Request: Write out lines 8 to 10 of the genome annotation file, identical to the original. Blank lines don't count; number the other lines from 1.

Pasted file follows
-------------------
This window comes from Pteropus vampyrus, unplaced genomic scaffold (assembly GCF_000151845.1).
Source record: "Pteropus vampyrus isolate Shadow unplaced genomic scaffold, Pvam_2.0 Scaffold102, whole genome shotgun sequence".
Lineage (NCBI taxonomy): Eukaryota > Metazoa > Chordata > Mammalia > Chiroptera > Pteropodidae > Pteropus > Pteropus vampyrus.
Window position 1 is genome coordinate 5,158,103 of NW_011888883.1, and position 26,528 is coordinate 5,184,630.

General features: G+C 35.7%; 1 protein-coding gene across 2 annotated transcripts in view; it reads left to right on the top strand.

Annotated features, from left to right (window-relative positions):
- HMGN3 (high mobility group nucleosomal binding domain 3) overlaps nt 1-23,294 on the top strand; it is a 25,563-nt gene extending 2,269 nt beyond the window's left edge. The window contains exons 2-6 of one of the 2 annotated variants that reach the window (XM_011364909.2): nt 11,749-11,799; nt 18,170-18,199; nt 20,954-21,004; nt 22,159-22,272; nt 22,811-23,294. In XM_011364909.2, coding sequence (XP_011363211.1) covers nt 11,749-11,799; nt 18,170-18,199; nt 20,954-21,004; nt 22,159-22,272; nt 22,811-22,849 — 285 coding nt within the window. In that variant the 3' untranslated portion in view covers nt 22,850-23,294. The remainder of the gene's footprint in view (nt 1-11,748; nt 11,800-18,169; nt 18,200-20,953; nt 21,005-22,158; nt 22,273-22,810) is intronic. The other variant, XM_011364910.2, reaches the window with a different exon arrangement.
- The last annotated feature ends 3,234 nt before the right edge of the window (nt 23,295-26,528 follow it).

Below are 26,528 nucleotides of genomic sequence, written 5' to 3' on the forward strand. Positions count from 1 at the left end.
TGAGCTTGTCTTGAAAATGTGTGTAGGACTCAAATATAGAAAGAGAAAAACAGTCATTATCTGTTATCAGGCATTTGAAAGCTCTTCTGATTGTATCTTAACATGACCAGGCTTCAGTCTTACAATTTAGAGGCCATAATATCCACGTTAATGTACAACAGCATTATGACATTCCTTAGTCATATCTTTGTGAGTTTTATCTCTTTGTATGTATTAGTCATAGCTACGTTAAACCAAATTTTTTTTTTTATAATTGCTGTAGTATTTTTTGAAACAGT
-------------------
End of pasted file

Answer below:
- The last annotated feature ends 3,234 nt before the right edge of the window (nt 23,295-26,528 follow it).

Below are 26,528 nucleotides of genomic sequence, written 5' to 3' on the forward strand. Positions count from 1 at the left end.
TGAGCTTGTCTTGAAAATGTGTGTAGGACTCAAATATAGAAAGAGAAAAACAGTCATTATCTGTTATCAGGCATTTGAAAGCTCTTCTGATTGTATCTTAACATGACCAGGCTTCAGTCTTACAATTTAGAGGCCATAATATCCACGTTAATGTACAACAGCATTATGACATTCCTTAGTCATATCTTTGTGAGTTTTATCTCTTTGTATGTATTAGTCATAGCTACGTTAAACCAAATTTTTTTTTTTATAATTGCTGTAGTATTTTTTGAAACAGT